Why are English clubs failing in Europe?

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By Mark Docherty

 

On 19th May 2012, Didier Drogba stepped up to score a penalty past Manuel Neuer and write himself into Chelsea folklore. Drogba’s last kick in a Chelsea shirt resulted in his side lifting the UEFA Champions League for the first time in the club’s history as they defeated Bayern Munich on penalties at the Allianz Arena. However, since then, no English club has got to the final of Europe’s most famous club competition and our teams are being humiliated far too regularly for my liking.

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To be sure, English clubs have come close to achieving success since then, with Chelsea reaching the semi-finals in 2014 before going down to Athletico Madrid and Manchester City reaching the penultimate round last season and losing to Real Madrid, but it is worrying to see how much more success foreign clubs are having in Europe when you consider how many millions English teams spend on new signings every transfer window. While English hopes are still alive in Europe in the form of Manchester City and Leicester City, I would not be especially hopeful of either team progressing beyond the semi-finals, if that.

Arsenal, for example, have just been resoundingly knocked out of Europe by an aggregate margin of eight goals to Bayern Munich, despite having spent more than £77 million in the summer on Lucas Pérez, Shkodran Mustafi, and Granit Xhaka. It is surely not unreasonable, therefore, to expect some improvement on their showing in last year’s Champions League, when they also lost out in the last 16. In fact, the Gunners have crashed out in the last 16 every year since the 2010-11 season, and have gone out at the hands of Bayern on three separate occasions. This year they cannot use the same old excuse of lack of investment in the squad, so there must be some other reason for the consistent failures of English clubs to compete with the very best in the continent.

During the 2000s, there was a period when European football was dominated by English clubs, with Sir Alex Ferguson’s Manchester United team being regulars in the Champions League final, with Chelsea and Liverpool also making the odd appearance. English clubs were even able to rival the dominance of Pep Guardiola’s famous Barcelona team on Europe’s biggest stage, although they were beaten by Barca in the 2009 and 2011 finals. English dominance in the late 2000s even saw an all-English Champions League final in 2008 when United beat Chelsea in Moscow. However, those heady days seem long ago now and neither Manchester United or Chelsea even qualified to compete in this year’s competition. So, what has changed between then and now?

The simple answer, I would say, is that English domestic football has become far more competitive in the last few years. Since Ferguson’s retirement Manchester United have never really been challenging for the Premier League title, leaving it to be a much closer contest between the likes of Chelsea, Arsenal, Tottenham, Manchester City, Arsenal, and even Leicester. This means that the best players are open to moving to any of five or six Premier League clubs, whereas in the past they have made their choice between a couple of teams: namely United and Chelsea. This has led to a situation where there is no team currently in England whose squad stands out from the rest the way Ferguson’s United team used to do. The foreign powers have now such problem, as Spanish players choose between Barca and Real Madrid, German players go to Bayern Munich, or possibly Dortmund, and Italian players go to Juventus. In this way, foreign clubs are able to horde all the top quality players in their league, whereas English clubs have to share them with five or six other teams. Therefore, logically, the foreign clubs will almost always have a stronger side as they have the pick of any player in their domestic league.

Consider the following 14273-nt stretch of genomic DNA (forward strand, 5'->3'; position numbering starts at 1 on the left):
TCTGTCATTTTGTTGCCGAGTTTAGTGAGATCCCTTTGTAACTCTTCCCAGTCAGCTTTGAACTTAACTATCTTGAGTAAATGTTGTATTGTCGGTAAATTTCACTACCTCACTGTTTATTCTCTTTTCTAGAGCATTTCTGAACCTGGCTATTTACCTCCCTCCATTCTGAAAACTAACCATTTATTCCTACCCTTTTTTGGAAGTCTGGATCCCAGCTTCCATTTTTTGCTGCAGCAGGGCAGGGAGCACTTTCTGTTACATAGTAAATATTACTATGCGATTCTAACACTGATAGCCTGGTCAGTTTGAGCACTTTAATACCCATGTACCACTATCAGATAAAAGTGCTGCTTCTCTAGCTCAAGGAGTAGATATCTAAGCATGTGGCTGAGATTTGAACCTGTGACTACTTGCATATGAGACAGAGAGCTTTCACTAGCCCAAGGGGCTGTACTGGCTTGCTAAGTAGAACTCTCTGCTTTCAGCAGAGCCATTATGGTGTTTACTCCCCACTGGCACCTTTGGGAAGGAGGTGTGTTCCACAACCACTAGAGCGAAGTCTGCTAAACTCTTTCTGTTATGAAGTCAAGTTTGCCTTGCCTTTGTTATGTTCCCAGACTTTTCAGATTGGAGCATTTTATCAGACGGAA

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While there is not much anybody can do about this that would not be to the detriment to the league system, there are other issues which certainly can be dealt with. The salient problem in English football as the crazy sums of money which are handed about for average players. Real Madrid bought Toni Kroos for £24 million in the summer of 2014, while Bayern Munich signed Xabi Alonso on a free transfer when his contract at Real Madrid ran out. Meanwhile, Manchester United paid £27 million for their ‘playmaker’ in Marouane Fellaini. It is difficult to pinpoint why the English transfer system fails in comparison to all other major footballing nations, but it is a problem which must be corrected as soon as possible or we will forever be seeing English clubs breaking the bank for average players.

You never know, I may be proved wrong instantly about the lack of success for English clubs in Europe, as one of Leicester and Manchester City may go on and secure a historic victory in this year’s Champions League final in Dublin. However, assuming that neither is able to go all the way this year, it may be time for a rethink in the way the English game is managed. For me, if clubs can be savvy in the transfer market the way Alex Ferguson was, and foreign clubs have been more recently, then the world’s top players can be tied down to Premier League clubs at a reasonable price, allowing England to be a force to be reckoned with in Europe once more.